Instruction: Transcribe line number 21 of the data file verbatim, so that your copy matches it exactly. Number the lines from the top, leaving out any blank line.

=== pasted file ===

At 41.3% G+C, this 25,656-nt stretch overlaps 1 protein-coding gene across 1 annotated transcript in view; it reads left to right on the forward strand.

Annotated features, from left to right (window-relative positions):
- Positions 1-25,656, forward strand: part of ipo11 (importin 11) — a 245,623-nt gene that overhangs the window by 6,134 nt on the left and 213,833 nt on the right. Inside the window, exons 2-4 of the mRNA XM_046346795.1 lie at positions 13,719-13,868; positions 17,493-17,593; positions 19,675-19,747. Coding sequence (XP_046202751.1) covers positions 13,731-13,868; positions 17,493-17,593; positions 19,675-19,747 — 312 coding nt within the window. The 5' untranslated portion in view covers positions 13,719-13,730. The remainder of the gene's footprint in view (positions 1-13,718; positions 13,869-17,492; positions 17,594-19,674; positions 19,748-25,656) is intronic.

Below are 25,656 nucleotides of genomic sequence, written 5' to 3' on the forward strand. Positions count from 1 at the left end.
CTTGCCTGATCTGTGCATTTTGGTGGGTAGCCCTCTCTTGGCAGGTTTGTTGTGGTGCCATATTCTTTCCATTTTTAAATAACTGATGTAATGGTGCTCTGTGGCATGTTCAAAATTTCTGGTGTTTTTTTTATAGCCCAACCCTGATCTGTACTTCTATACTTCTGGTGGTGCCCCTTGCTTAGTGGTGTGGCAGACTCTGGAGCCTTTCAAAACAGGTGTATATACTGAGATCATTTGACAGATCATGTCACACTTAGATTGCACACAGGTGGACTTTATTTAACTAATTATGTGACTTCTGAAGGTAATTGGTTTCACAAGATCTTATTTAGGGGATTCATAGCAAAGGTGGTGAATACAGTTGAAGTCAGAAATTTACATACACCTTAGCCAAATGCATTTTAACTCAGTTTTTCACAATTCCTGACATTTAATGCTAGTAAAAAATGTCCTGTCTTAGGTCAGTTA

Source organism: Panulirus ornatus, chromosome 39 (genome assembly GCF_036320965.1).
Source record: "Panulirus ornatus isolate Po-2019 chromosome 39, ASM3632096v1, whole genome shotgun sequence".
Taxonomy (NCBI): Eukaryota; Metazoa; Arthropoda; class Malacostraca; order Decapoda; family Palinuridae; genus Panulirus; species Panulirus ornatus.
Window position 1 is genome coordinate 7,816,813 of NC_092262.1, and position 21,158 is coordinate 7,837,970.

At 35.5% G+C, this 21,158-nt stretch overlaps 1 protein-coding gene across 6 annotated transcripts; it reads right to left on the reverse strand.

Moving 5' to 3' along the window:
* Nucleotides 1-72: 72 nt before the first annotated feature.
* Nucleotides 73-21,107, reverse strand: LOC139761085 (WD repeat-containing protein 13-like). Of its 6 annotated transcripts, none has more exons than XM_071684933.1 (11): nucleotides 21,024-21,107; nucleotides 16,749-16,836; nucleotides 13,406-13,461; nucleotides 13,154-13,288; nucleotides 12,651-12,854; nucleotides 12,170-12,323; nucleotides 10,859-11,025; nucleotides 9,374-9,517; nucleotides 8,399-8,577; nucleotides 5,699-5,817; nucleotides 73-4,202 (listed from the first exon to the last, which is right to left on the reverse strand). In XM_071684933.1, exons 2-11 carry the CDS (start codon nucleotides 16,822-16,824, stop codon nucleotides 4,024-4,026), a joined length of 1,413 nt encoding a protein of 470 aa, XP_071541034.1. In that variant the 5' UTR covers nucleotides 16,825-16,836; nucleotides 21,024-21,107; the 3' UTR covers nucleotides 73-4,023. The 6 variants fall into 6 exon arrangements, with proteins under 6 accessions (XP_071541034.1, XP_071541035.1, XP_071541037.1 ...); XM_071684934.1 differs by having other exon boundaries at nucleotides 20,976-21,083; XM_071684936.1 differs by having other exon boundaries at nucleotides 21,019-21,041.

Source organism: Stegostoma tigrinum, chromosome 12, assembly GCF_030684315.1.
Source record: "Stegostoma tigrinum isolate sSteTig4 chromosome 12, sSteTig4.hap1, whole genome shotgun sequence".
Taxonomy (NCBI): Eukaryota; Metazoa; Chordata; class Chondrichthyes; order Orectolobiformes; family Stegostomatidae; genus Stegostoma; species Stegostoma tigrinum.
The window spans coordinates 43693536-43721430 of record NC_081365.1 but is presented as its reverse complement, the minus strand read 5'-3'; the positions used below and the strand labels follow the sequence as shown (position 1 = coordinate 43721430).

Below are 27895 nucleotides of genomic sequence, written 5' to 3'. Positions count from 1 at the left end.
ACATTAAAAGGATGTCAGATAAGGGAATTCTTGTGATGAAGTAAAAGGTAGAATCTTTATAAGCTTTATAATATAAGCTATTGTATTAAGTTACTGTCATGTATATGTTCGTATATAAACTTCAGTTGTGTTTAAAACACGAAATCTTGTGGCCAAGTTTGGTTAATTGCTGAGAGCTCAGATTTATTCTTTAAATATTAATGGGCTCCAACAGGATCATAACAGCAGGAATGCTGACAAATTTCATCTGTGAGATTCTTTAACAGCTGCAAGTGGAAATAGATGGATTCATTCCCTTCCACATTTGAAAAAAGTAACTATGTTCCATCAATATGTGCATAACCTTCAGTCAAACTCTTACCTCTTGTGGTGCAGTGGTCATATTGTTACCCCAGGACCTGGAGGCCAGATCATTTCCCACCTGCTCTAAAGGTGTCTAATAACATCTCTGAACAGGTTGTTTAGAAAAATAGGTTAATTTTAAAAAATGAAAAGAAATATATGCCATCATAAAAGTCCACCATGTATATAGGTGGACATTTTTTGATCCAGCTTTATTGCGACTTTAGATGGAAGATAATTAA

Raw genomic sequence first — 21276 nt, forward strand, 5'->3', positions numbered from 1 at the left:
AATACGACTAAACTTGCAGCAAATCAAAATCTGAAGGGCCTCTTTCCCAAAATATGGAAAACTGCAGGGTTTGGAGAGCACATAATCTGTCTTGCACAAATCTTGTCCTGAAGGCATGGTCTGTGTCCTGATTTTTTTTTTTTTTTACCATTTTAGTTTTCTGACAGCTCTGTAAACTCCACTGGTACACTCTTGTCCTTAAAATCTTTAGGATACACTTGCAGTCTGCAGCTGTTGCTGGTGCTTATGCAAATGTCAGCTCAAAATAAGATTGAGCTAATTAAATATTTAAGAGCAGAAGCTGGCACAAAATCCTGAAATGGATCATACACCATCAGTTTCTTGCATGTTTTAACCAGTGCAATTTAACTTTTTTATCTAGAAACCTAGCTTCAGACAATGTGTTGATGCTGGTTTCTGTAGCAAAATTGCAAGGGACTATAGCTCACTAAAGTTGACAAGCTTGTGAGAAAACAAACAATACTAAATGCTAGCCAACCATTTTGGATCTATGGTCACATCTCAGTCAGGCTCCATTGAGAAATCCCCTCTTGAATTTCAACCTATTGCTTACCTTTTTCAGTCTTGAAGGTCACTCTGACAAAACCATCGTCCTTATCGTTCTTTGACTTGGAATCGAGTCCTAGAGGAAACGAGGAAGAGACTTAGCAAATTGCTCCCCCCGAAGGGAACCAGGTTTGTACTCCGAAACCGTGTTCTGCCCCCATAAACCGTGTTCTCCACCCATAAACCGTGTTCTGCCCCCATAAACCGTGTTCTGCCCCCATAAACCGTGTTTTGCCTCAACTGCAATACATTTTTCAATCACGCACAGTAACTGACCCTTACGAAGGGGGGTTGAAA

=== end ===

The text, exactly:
AATACGACTAAACTTGCAGCAAATCAAAATCTGAAGGGCCTCTTTCCCAAAATATGGAAAACTGCAGGGTTTGGAGAGCACATAATCTGTCTTGCACAAATCTTGTCCTGAAGGCATGGTCTGTGTCCTGATTTTTTTTTTTTTTTACCATTTTAGTTTTCTGACAGCTCTGTAAACTCCACTGGTACACTCTTGTCCTTAAAATCTTTAGGATACACTTGCAGTCTGCAGCTGTTGCTGGTGCTTATGCAAATGTCAGCTCAAAATAAGATTGAGCTAATTAAATATTTAAGAGCAGAAGCTGGCACAAAATCCTGAAATGGATCATACACCATCAGTTTCTTGCATGTTTTAACCAGTGCAATTTAACTTTTTTATCTAGAAACCTAGCTTCAGACAATGTGTTGATGCTGGTTTCTGTAGCAAAATTGCAAGGGACTATAGCTCACTAAAGTTGACAAGCTTGTGAGAAAACAAACAATACTAAATGCTAGCCAACCATTTTGGATCTATGGTCACATCTCAGTCAGGCTCCATTGAGAAATCCCCTCTTGAATTTCAACCTATTGCTTACCTTTTTCAGTCTTGAAGGTCACTCTGACAAAACCATCGTCCTTATCGTTCTTTGACTTGGAATCGAGTCCTAGAGGAAACGAGGAAGAGACTTAGCAAATTGCTCCCCCCGAAGGGAACCAGGTTTGTACTCCGAAACCGTGTTCTGCCCCCATAAACCGTGTTCTCCACCCATAAACCGTGTTCTGCCCCCATAAACCGTGTTCTGCCCCCATAAACCGTGTTTTGCCTCAACTGCAATACATTTTTCAATCACGCACAGTAACTGACCCTTACGAAGGGGGGTTGAAA